New Podcast by SPH Alums Seeks to Make Public Health “Accessible and Digestible”
Project BLACCK offers a platform to share honest conversations about health in relation to race, social justice, and equity
Just a few years ago, as School of Public Health students, Dara Oloyede, Ryann Monteiro, Fatima Dainkeh, and Breanna Chachere could often be found deep in conversation with one another about their personal experiences as Black women and their perspectives on health issues that impact Black and Indigenous people of color.
The four remained friends after they graduated with master’s degrees in public health in 2018, and now they are bringing their diverse points of view and public health insights to the digital space as cohosts of a new podcast called Project BLACCK, which stands for Bridging Love, Access, Community Care, and Knowledge.
Launched in June, the podcast is a platform for the public health professionals to share honest and reflective conversations about health at the intersection of race, social justice, and equity, in an informative and nonjudgmental format for Black, Indigenous, and people of color (BIPOC) and the broader public. It is available to download on major platforms, including Apple, Spotify, Google, Anchor, Breaker, and Listen Notes.
“A lot of public health podcasts are geared toward public health professionals who live and breathe public health terminologies and theories,” Oloyede says. “We wanted to create a podcast that would make public health more accessible and digestible to people who don’t know a lot about what public health is.”
Originally, the alums intended to focus conversations on their shared interest in maternal and child health, but they decided to explore a variety of public health issues, informed in part by their diverse personal, cultural, academic, and professional backgrounds and their collective understanding of life as Black women. Monteiro, a program manager in SPH’s Office of Graduate Student Life, is Aquinnah Wampanoag and Cape Verdean; Chachere, a first-year medical student in the inaugural class at the University of Houston College of Medicine, is African American and Creole; Dainkeh, the learning and development manager at the Boston-based organization She+ Geeks Out, is the daughter of immigrants to the United States from Sierra Leone; and Oloyede, the program coordinator for the 3 Steps in 30 Days Program at Action for Boston Community Development (ABCD), is Nigerian.
“Our goal is to bridge the academic world and the real world” and to widen the discussion about what factors affect people’s health—from the perspective of Black and brown communities, says Chachere, who draws upon the conversations she had growing up in her home. “Before graduate school, I didn’t really know where to go to ask questions about health or where I could advise my family to go to find accurate information. We pick health topics that are relatable and take what we have learned in school back to the community so that people are able to get the information that they’re seeking and to also initiate these conversations about what it means to be healthy within their communities.”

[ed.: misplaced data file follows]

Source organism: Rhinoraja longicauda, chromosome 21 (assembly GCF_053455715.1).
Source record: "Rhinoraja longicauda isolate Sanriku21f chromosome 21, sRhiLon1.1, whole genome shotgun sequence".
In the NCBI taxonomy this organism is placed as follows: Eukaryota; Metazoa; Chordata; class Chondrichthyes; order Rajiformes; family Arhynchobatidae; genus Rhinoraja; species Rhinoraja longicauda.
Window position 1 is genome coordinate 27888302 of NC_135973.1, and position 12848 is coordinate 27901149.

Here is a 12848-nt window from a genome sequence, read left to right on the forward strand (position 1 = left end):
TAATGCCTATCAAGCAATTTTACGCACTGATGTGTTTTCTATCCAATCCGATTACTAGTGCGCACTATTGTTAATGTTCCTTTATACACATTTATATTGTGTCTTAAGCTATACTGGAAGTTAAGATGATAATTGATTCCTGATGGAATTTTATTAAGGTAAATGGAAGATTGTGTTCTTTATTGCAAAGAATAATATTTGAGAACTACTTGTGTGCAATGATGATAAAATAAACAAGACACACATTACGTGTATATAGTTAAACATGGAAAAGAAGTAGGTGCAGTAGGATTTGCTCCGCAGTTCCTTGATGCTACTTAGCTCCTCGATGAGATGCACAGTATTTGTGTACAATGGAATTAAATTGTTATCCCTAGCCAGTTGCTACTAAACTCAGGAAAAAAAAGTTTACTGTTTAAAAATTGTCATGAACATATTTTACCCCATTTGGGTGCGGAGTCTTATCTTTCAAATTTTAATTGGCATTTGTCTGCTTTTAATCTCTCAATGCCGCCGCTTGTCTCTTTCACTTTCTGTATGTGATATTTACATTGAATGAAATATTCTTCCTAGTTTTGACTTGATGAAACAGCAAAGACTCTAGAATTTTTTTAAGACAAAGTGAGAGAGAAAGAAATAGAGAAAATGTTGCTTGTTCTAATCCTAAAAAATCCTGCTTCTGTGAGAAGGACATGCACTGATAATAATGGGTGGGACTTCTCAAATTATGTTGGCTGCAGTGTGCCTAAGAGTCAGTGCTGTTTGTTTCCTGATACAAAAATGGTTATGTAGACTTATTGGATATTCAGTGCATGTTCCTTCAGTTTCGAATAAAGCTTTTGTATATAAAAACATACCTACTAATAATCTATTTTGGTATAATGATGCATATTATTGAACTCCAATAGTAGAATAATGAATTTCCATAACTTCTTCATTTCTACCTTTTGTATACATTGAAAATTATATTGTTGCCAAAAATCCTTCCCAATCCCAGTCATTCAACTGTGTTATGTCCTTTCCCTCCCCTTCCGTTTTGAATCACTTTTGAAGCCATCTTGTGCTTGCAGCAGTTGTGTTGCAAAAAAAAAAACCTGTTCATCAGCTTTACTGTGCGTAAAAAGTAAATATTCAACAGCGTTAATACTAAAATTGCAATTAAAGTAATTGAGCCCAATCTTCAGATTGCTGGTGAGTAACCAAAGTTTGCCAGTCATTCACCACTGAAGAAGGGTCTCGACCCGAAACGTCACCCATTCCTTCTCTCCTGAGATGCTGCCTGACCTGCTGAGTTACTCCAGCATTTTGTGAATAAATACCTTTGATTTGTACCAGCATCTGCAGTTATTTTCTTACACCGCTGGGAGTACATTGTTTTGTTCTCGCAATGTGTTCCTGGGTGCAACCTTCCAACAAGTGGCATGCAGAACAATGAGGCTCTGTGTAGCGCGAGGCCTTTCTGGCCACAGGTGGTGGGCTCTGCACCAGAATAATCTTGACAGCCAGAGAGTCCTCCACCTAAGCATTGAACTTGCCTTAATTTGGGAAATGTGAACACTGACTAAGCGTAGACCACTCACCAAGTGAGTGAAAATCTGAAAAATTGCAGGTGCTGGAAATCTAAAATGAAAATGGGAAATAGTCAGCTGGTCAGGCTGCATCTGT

The cohosts have had candid discussions about self-worth, health disparities and inequities, Black men’s mental health and fatherhood, the health of Indigenous and LGBTQIA+ populations, and more.
But they stop short of presenting themselves as experts on any one topic, stressing instead the importance of continuous learning by listening and engaging with each other, other public health colleagues, and their audiences.
“We’re all still learning and navigating public health,” says Monteiro. “I learn from Fatima, Breanna, and Dara every time we speak.”
The group has also invited colleagues and leaders within the field to join their discussions. Craig Andrade, SPH associate dean of public health practice and director of the school’s Activist Lab, was a guest during a Father’s Day episode on Black men’s health; sexologist Marla Renee Stuart participated in a discussion on sexual health and intimacy; and Hoisum Nguyen (SPH’20) spoke about LGBTQIA+ health during Pride Month in June. The cohosts also seek questions and input from their audiences on social media.
“We appreciate perspectives from our Black and brown communities, so we try to include their voices,” Dainkeh says. “Part of our acronym is Community Care—we’re not just thinking about ourselves, but also about what folks can learn from people who look like them. Representation is key.”
In upcoming episodes, the alums will continue to explore issues close to their hearts, including the intersection between food and health, maternal and child health storytelling, voting, and gaps in the healthcare system. Monteiro says she hopes Project BLACCK will not only inform audiences, but provide a sense of comfort and relatability for listeners who have experienced any of the injustices or challenges that they examine. “These are conversations that we were having on our couches, and to be able to bring that to this platform and let people know that these discussions are normal to have is one of our main goals,” she says.